Starting one-man businesses have better chances of survival

01/10/2013 15:00

Three quarters of one-man businesses launched in 2009 were still active in 2012. Their chances of survival were higher than for one-man businesses launched in 2007. Profit margins of one-man businesses started up in 2007 and still active in 2012 have diminished.

More likely to survive

In 2012, 75 percent of one-man businesses launched in 2009 were still active, whereas only 63 percent of one-man businesses launched in 2007 had survived three years later. Surprisingly, one-man businesses started up during the recession in 2008 or 2009 appear to have a better chance of survival than those started up in 2007.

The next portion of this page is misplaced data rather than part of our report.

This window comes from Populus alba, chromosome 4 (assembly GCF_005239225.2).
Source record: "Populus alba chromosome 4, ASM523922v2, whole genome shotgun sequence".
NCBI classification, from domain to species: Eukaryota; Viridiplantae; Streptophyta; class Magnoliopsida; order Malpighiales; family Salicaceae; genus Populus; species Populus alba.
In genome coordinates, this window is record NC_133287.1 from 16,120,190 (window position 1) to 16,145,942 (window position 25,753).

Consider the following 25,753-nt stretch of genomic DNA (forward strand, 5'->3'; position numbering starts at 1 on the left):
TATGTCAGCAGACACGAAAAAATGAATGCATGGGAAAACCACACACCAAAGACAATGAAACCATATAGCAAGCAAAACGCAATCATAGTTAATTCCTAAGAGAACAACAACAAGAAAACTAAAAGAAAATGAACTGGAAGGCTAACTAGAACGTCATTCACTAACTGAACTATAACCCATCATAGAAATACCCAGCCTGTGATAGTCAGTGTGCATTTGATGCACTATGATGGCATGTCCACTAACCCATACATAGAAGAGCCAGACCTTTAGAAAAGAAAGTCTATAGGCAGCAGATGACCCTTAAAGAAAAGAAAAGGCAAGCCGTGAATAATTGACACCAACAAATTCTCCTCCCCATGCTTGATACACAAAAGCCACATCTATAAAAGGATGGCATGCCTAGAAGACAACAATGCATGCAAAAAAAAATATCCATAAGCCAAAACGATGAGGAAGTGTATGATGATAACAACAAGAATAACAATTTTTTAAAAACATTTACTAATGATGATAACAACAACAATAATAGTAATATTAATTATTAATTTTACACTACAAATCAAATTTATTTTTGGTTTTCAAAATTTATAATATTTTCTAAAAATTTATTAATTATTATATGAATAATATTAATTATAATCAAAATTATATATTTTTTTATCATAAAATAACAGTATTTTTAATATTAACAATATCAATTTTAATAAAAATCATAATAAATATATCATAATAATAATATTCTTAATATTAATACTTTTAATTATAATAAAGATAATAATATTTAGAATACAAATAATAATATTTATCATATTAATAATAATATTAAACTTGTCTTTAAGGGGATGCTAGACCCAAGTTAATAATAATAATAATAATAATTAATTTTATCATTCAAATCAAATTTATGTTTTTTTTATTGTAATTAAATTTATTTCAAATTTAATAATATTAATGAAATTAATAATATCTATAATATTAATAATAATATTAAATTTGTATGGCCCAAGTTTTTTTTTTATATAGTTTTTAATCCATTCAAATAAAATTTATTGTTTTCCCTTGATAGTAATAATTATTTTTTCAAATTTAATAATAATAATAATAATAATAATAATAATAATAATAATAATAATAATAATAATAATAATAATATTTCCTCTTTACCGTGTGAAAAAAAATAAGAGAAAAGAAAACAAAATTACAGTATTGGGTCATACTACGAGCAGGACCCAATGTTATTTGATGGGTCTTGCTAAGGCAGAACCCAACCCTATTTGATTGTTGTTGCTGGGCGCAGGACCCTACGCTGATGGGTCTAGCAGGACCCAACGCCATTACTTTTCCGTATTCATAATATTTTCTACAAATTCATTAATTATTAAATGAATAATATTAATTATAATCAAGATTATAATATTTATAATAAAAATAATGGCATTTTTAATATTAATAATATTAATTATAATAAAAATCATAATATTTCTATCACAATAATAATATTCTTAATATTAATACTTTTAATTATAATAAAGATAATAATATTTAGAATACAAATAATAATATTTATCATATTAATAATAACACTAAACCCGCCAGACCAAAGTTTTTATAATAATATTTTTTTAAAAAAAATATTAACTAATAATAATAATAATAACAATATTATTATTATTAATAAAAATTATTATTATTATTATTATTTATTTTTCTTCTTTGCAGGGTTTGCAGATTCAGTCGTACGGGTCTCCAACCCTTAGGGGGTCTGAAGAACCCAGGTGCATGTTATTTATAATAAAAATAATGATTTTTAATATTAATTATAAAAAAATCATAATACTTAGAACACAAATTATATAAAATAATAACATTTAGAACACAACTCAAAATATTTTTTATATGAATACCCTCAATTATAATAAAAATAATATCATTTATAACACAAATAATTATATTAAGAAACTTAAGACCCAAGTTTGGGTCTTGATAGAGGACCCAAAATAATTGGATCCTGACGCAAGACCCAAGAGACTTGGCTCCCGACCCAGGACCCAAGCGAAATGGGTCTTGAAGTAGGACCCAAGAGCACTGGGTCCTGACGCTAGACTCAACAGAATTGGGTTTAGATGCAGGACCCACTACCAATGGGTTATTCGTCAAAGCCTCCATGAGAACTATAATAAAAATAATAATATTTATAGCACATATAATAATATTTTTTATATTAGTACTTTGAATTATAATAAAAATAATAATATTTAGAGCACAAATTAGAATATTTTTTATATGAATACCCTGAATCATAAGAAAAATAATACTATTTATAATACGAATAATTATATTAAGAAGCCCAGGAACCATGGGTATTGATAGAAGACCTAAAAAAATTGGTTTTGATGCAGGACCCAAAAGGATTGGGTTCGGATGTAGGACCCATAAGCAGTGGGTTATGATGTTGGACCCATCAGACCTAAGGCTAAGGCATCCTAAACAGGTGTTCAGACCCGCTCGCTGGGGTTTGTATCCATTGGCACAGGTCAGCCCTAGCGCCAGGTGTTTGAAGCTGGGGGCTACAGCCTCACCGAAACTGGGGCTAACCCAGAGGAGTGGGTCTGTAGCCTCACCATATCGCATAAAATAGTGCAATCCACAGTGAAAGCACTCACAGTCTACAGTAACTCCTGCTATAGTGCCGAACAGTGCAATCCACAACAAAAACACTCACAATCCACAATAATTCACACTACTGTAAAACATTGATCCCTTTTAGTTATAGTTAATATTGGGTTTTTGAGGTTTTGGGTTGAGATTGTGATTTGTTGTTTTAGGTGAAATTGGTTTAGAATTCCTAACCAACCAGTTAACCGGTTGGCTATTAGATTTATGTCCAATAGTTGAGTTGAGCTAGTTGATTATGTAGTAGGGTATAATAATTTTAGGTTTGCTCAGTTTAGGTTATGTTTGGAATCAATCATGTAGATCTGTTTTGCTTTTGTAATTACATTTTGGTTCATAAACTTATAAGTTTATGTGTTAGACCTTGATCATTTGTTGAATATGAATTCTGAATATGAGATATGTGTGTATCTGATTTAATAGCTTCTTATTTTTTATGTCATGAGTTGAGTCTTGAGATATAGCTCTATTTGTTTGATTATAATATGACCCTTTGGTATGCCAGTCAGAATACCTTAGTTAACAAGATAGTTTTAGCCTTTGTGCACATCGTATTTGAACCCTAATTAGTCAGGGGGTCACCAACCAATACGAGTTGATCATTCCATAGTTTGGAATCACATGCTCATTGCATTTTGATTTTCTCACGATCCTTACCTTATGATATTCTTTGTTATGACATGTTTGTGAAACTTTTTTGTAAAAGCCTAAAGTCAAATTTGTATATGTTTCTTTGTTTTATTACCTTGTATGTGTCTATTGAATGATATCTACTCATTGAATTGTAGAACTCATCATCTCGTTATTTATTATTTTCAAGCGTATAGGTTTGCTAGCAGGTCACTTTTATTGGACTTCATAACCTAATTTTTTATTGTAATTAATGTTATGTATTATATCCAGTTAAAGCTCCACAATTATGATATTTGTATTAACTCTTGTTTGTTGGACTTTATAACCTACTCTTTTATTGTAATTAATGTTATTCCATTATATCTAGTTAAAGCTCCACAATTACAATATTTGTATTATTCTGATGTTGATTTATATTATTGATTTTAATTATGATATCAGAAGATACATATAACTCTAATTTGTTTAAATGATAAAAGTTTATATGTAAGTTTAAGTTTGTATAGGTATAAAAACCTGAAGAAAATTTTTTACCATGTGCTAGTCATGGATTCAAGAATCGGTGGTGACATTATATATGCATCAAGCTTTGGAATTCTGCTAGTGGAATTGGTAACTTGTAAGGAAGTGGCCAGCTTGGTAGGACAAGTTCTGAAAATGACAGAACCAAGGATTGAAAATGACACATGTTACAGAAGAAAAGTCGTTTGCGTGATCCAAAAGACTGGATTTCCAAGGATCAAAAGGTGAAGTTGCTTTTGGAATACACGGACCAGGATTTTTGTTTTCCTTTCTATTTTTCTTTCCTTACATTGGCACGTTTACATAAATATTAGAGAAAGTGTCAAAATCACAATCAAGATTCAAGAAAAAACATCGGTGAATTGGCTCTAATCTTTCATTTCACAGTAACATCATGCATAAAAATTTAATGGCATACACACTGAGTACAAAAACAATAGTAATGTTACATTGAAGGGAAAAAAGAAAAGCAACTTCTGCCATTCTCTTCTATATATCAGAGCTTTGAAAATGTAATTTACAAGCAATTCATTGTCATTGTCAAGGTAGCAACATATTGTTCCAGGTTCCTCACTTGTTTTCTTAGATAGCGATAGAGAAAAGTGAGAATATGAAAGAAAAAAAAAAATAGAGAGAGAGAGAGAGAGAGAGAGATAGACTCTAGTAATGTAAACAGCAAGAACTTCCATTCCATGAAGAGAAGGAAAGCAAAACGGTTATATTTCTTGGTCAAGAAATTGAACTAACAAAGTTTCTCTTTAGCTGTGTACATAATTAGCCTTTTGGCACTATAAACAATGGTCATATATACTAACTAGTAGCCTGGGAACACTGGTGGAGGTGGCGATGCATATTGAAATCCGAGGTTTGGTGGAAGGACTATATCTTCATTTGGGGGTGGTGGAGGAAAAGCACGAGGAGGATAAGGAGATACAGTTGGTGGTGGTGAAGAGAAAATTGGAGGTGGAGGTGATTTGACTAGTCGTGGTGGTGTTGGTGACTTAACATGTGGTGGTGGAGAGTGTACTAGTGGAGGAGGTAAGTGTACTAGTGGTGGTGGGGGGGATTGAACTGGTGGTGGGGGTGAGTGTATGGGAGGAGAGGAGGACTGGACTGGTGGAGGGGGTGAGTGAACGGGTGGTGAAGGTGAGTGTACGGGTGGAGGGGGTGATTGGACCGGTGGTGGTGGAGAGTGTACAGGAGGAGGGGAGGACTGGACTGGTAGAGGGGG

Share surviving one-man businesses by starting year

Share surviving one-man businesses by starting year

Lower profit margin

One-man businesses launched in 2007 and still active in 2011 have seen their profit margins plummet by more than 11 percent. The decline is due to higher prices for raw and auxiliary materials.

Strangely enough, in the category one-man businesses started up in the construction sector in 2007, the proportion of one-man businesses with negative profit margins was the lowest (3.5 percent in 2011), although the construction sector suffered  severely during the crisis. Small construction firms benefitted from the fact that maintenance work must be carried out, even in times of economic hardship.

Distribution profit margin starting one-man businesses, 2007

Distribution profit margin starting one-man businesses, 2007

Ralph Wijnen and Noortje Pouwels-Urlings